‘Calm down, calm down, calm down, Professor,’ Berlioz muttered, for fear of agitating the sick man. ‘You sit here for a little minute with Comrade Homeless, and I’ll just run to the comer to make a phone call, and then we’ll take you wherever you like. You don’t know the city …’

Berlioz’s plan must be acknowledged as correct: he had to run to the nearest public telephone and inform the foreigners’ bureau, thus and so, there’s some consultant from abroad sitting at the Patriarch’s Ponds in an obviously abnormal state. So it was necessary to take measures, lest some unpleasant nonsense result.

‘To make a call? Well, then make your call,’ the sick man agreed sadly, and suddenly begged passionately: ‘But I implore you, before you go, at least believe that the devil exists! I no longer ask you for anything more. Mind you, there exists a seventh proof of it, the surest of all! And it is going to be presented to you right now!’

‘Very good, very good,’ Berlioz said with false tenderness and, winking to the upset poet, who did not relish at all the idea of guarding the mad German, set out for the exit from the Ponds at the comer of Bronnaya and Yermolaevsky Lane.

And the professor seemed to recover his health and brighten up at once.

‘Mikhail Alexandrovich!’ he shouted after Berlioz.

The latter gave a start, looked back, but reassured himself with the thought that the professor had also learned his name and patronymic from some newspaper.

Then the professor called out, cupping his hands like a megaphone:

‘Would you like me to have a telegram sent at once to your uncle in Kiev?’

And again Berlioz winced. How does the madman know about the existence of a Kievan uncle? That has certainly never been mentioned in any newspapers. Oh-oh, maybe Homeless is right after all? And suppose his papers are phoney? Ah, what a strange specimen … Call, call! Call at once! They’ll quickly explain him!

And, no longer listening to anything, Berlioz ran on.

Here, just at the exit to Bronnaya, there rose from a bench to meet the editor exactly the same citizen who in the sunlight earlier had formed himself out of the thick swelter. Only now he was no longer made of air, but ordinary, fleshly, and Berlioz clearly distinguished in the beginning twilight that he had a little moustache like chicken feathers, tiny eyes, ironic and half drunk, and checkered trousers pulled up so high that his dirty white socks showed.

Mikhail Alexandrovich drew back, but reassured himself by reflecting that it was a stupid coincidence and that generally there was no time to think about it now.

‘Looking for the turnstile, citizen?’ the checkered type inquired in a cracked tenor. ‘This way, please! Straight on and you’ll get where you’re going. How about a little pint pot for my information … to set up an ex-choirmaster!…’ Mugging, the specimen swept his jockey’s cap from his head.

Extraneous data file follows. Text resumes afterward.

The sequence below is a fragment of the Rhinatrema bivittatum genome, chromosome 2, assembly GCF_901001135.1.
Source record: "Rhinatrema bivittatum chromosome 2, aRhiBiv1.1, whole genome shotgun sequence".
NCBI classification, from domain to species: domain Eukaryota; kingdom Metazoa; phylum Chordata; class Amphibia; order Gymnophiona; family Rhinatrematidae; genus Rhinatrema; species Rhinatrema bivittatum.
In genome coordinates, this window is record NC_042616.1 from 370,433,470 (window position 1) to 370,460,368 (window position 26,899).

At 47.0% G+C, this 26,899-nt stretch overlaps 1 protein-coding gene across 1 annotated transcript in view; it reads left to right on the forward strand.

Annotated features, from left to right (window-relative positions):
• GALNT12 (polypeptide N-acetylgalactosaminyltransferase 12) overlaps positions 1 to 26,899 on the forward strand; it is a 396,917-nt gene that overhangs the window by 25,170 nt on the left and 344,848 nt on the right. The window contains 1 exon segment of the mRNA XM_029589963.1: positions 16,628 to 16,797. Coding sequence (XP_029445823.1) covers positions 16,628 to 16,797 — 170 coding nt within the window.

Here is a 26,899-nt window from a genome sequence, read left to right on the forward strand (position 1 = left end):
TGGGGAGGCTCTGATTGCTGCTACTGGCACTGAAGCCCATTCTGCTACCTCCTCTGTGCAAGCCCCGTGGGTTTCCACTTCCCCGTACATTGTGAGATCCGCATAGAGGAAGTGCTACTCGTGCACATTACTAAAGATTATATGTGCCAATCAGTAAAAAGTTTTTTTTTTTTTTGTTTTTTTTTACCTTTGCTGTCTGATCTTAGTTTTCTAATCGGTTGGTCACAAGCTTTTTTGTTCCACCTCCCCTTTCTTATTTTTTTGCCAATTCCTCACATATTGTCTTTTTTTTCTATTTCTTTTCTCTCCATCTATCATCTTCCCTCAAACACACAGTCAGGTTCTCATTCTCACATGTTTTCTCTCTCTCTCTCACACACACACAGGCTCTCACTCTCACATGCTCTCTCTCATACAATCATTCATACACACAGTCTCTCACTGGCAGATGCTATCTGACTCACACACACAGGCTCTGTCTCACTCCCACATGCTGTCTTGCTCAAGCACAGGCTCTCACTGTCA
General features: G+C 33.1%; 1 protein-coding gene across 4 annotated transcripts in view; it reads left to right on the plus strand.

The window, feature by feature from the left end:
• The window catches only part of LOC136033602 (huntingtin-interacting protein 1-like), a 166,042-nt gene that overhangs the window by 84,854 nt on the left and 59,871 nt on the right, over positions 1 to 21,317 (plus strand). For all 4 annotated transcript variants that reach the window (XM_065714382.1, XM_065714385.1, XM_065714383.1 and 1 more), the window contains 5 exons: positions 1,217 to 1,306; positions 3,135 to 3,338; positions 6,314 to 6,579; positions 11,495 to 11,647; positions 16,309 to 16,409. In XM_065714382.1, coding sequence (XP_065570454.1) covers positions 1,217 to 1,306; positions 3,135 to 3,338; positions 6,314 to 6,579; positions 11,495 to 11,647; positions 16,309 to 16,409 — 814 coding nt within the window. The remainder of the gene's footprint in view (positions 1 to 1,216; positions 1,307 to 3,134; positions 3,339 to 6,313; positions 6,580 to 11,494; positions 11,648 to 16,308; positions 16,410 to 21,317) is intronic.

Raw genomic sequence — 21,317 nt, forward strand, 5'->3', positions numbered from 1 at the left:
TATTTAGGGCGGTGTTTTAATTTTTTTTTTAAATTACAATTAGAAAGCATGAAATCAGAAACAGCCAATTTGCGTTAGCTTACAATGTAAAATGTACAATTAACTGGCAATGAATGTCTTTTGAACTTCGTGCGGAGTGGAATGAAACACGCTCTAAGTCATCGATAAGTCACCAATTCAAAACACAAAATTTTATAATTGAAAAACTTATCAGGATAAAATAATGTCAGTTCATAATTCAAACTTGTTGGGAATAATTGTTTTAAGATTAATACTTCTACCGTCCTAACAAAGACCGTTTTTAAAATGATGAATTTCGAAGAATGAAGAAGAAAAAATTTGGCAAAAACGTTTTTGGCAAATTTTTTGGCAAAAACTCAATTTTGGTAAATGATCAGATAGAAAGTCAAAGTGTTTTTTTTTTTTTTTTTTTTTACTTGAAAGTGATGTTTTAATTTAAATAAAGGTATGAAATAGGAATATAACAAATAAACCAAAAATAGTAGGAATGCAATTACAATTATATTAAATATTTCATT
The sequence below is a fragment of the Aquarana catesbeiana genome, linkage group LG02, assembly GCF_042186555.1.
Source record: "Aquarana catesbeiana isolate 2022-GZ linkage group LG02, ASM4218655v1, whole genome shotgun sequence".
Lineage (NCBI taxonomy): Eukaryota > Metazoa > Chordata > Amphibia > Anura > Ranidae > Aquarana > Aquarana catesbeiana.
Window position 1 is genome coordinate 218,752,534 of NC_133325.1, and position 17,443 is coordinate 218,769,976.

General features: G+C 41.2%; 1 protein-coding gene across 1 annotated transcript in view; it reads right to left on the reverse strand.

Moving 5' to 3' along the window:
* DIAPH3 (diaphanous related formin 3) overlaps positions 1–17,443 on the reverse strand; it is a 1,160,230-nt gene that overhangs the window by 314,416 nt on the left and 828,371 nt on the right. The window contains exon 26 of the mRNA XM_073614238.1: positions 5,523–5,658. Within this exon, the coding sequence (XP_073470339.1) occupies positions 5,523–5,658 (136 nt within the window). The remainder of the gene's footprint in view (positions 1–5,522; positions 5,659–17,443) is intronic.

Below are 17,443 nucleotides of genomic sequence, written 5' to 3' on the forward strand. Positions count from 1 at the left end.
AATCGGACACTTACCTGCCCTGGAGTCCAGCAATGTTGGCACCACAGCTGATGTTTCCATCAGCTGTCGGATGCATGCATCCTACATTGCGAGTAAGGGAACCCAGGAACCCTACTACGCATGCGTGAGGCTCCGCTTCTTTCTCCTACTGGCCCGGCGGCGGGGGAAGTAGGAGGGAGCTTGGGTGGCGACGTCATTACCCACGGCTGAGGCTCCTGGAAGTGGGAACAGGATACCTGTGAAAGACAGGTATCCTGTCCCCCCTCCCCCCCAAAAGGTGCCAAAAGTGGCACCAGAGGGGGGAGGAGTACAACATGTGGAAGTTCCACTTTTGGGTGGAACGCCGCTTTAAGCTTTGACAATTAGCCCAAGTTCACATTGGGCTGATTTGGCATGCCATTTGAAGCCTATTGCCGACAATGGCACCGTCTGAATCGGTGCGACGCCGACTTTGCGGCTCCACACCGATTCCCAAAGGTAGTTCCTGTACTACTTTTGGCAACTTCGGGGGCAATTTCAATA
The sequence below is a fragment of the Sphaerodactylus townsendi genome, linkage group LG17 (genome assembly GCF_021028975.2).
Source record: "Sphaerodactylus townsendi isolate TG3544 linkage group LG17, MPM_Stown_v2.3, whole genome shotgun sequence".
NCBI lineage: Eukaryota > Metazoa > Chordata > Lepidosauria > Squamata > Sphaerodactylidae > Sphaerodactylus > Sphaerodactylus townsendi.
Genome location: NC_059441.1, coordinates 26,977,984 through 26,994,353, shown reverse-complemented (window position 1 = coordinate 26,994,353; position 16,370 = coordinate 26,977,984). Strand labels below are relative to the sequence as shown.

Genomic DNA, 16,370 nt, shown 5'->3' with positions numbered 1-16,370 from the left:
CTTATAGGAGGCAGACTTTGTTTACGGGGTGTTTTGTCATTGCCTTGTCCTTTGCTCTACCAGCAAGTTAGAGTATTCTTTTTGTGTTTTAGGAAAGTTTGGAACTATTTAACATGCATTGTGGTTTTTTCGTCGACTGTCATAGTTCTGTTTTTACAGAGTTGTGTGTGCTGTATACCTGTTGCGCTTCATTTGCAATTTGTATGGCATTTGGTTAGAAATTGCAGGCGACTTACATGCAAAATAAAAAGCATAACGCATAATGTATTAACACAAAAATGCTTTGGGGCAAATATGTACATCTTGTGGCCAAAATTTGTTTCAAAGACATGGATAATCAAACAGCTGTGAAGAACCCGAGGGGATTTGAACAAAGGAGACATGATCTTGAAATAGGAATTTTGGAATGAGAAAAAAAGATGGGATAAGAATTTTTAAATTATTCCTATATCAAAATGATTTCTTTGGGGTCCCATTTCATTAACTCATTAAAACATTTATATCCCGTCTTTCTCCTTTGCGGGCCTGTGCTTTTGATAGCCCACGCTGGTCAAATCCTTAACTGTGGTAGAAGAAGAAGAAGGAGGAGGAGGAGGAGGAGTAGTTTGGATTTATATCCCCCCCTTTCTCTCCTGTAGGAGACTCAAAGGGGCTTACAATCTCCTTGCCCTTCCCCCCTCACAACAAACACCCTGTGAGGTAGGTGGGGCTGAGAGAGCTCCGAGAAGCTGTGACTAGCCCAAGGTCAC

Berlioz, not stopping to listen to the cadging and clowning choirmaster, ran up to the turnstile and took hold of it with his hand. He turned it and was just about to step across the rails when red and white light splashed in his face. A sign lit up in a glass box: ‘Caution Tram-Car!’

And right then this tram-car came racing along, turning down the newly laid line from Yermolaevsky to Bronnaya. Having turned, and coming to the straight stretch, it suddenly lit up inside with electricity, whined, and put on speed.

The prudent Berlioz, though he was standing in a safe place, decided to retreat behind the stile, moved his hand on the crossbar, and stepped back. And right then his hand slipped and slid, one foot, unimpeded, as if on ice, went down the cobbled slope leading to the rails, the other was thrust into the air, and Berlioz was thrown on to the rails.

Trying to get hold of something, Berlioz fell backwards, the back of his head lightly striking the cobbles, and had time to see high up — but whether to right or left he no longer knew — the gold-tinged moon. He managed to turn on his side, at the same moment drawing his legs to his stomach in a frenzied movement, and, while turning, to make out the face, completely white with horror, and the crimson armband of the woman driver bearing down on him with irresistible force. Berlioz did not cry out, but around him the whole street screamed with desperate female voices.

The woman driver tore at the electric brake, the car dug its nose into the ground, then instantly jumped up, and glass flew from the windows with a crash and a jingle. Here someone in Berlioz’s brain cried desperately: ‘Can it be? …’ Once more, and for the last time, the moon flashed, but now breaking to pieces, and then it became dark.

The tram-car went over Berlioz, and a round dark object was thrown up the cobbled slope below the fence of the Patriarch’s walk. Having rolled back down this slope, it went bouncing along the cobblestones of the street.

It was the severed head of Berlioz.